WHAT IS IT?
Wage garnishment is when your employer is instructed by a court to withhold a portion of your paycheck in order to pay your debts. There are two main types: wage garnishment (where part of your paycheck is held back) and nonwage garnishment (which is where the funds can be taken directly from your bank account).
WHY DOES IT HAPPEN?
If you owe a debt that you are unable or unwilling to pay, the debtor will often turn to wage garnishment as a way to get their money back. This can include consumer debt, child support, student loans, etc. Garnishment usually lasts until the debt is paid off or the issue is resolved. The amount that can be taken depends on how much you make and what type of debt you are dealing with.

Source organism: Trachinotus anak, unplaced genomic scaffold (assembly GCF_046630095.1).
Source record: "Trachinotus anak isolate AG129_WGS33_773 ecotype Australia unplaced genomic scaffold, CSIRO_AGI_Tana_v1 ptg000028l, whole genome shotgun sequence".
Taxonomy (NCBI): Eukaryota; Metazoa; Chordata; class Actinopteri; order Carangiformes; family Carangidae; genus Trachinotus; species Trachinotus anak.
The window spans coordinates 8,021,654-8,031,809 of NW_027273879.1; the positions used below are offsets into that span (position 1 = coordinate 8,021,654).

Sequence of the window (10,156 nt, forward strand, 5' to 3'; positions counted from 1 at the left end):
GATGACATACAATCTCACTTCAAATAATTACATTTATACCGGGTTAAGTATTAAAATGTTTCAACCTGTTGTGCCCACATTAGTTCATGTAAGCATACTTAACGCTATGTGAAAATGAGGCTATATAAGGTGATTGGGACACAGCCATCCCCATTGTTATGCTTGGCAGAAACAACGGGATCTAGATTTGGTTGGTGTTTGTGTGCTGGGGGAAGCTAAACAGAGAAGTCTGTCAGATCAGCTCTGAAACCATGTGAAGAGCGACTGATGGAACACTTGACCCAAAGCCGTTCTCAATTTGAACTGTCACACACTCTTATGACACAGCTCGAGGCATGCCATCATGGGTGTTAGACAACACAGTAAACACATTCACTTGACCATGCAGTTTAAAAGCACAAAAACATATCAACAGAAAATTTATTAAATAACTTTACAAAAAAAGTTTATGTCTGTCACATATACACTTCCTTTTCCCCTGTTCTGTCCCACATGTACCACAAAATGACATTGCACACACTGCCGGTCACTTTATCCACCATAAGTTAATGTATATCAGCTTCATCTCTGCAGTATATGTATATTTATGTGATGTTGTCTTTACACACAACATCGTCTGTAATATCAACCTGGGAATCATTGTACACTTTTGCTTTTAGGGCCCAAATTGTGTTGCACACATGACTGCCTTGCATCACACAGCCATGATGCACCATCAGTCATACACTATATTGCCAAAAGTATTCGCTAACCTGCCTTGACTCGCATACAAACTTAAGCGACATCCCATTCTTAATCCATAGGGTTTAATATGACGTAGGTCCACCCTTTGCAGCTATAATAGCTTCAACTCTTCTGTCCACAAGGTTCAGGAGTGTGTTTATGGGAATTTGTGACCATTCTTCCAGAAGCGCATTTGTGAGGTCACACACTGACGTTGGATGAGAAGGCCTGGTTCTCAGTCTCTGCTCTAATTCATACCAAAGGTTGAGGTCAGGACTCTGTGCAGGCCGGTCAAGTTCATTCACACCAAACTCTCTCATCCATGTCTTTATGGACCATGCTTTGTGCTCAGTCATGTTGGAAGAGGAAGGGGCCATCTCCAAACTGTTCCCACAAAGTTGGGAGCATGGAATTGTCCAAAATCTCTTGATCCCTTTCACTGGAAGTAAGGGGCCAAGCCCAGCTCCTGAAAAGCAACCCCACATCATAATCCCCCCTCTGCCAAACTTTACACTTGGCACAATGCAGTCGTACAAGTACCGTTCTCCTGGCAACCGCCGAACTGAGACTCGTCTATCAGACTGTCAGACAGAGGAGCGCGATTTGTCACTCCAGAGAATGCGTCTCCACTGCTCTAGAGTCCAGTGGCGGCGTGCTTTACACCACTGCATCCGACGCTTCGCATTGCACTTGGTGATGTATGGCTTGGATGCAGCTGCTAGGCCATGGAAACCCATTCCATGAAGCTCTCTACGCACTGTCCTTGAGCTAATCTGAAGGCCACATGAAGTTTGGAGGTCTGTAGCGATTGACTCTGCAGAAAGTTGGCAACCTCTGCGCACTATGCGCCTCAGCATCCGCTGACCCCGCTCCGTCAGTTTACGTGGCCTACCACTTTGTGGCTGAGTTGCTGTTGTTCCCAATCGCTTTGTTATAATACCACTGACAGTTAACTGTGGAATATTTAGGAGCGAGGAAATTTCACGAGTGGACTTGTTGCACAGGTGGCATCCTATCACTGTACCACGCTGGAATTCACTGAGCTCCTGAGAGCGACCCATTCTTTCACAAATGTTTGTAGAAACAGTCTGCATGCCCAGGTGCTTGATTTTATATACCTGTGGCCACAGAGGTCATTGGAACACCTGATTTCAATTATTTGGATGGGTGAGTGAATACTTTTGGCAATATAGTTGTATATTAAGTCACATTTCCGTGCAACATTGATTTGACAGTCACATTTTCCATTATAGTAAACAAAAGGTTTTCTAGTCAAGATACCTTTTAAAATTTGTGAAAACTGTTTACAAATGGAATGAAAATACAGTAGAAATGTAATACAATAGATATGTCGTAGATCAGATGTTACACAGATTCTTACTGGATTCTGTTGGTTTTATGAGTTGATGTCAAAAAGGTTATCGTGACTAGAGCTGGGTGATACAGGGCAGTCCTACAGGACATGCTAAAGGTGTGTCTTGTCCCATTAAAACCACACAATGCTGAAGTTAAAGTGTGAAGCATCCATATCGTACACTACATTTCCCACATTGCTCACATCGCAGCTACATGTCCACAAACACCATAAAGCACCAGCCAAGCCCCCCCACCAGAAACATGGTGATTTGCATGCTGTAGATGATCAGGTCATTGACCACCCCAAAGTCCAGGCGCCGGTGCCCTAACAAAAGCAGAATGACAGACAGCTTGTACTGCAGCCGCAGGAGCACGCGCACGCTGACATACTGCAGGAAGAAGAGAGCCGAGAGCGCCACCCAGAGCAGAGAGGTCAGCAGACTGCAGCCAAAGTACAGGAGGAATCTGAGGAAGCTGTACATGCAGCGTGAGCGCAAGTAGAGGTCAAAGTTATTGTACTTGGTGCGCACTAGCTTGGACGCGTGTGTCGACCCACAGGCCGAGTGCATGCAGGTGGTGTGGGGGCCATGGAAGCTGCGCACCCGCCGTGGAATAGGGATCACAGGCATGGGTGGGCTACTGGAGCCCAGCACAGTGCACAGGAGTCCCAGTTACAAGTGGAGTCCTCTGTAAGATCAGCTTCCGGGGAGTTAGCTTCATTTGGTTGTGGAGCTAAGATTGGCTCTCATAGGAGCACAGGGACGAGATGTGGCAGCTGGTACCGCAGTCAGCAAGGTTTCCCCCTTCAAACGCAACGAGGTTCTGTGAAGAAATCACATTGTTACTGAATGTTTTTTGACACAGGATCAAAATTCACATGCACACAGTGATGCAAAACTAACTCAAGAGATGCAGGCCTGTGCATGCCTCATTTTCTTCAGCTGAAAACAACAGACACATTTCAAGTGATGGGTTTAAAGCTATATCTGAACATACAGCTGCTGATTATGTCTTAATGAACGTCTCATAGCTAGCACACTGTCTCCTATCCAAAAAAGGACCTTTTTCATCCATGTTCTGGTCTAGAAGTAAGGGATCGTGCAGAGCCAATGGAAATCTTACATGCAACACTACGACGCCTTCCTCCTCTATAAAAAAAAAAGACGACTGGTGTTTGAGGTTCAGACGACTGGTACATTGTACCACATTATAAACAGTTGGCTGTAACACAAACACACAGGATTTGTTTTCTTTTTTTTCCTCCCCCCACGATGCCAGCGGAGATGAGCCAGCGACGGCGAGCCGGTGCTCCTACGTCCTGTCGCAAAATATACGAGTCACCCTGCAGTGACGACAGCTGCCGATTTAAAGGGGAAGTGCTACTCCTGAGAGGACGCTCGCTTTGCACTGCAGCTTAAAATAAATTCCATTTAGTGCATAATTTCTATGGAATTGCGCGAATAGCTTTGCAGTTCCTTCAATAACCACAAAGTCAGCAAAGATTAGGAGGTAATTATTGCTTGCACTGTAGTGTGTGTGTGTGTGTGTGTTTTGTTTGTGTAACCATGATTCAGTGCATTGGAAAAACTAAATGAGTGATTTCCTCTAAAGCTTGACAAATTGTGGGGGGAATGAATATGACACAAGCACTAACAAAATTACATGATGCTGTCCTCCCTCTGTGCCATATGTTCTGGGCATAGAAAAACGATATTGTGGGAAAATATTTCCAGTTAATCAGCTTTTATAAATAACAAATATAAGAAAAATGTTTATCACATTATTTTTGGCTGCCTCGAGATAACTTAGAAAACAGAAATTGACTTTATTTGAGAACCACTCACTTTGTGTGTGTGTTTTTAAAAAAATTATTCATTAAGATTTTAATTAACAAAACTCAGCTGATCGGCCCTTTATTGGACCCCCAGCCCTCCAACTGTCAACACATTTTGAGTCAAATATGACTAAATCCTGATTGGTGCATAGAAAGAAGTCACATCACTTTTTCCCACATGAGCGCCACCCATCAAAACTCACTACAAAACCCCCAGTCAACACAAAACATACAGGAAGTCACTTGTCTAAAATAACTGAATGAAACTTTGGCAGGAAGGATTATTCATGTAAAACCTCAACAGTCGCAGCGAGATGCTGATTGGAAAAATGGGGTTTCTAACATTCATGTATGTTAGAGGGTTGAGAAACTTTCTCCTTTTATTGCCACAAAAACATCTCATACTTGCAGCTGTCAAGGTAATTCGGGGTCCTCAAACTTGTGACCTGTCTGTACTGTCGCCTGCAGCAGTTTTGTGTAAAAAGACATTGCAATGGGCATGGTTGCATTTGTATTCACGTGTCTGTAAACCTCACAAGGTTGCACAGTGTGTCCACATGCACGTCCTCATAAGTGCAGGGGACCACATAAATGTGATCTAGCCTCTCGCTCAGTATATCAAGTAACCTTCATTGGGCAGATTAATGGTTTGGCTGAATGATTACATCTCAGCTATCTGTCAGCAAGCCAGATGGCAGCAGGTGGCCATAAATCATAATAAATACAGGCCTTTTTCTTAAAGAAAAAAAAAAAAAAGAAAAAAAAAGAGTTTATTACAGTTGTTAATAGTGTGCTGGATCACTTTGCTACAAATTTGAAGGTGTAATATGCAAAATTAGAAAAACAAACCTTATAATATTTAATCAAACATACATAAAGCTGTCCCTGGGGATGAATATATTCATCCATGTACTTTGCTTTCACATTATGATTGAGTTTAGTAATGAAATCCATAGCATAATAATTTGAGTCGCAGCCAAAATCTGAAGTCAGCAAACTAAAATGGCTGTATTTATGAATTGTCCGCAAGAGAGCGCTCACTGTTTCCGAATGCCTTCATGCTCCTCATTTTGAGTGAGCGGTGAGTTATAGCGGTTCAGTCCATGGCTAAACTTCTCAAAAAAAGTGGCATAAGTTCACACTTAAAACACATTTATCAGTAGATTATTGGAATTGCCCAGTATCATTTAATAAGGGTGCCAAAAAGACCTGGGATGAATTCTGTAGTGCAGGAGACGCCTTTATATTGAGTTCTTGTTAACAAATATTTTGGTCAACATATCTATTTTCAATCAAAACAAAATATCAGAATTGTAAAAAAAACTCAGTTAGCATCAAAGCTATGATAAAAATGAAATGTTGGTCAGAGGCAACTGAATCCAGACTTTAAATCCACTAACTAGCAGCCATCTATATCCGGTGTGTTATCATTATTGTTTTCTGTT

HOW CAN I FIX IT?
First, legally, you have to be notified before the first garnishment takes place. Once you receive this notification, you can dispute it if you feel the decision has been made in error. Make sure you start this process as soon as possible as it may be as little as 5 days before the garnishments begin. Often times, you can reach out to the debtors to come up with a payment plan that does not involve garnishing your wages. If you do have to go through with the garnishments, let your employer know upfront. Your job is protected under a single garnishment, but multiple may result in you losing your job.
WHAT DO I DO NEXT?
Once you work through the garnishment or payment plan, you need to create a plan to fix your credit score. Garnishments will stay on your credit report for up to 7 years, so you will need to take extra steps during this time to either improve it or keep it steady. Click HERE for some additional tips on how to improve your credit score.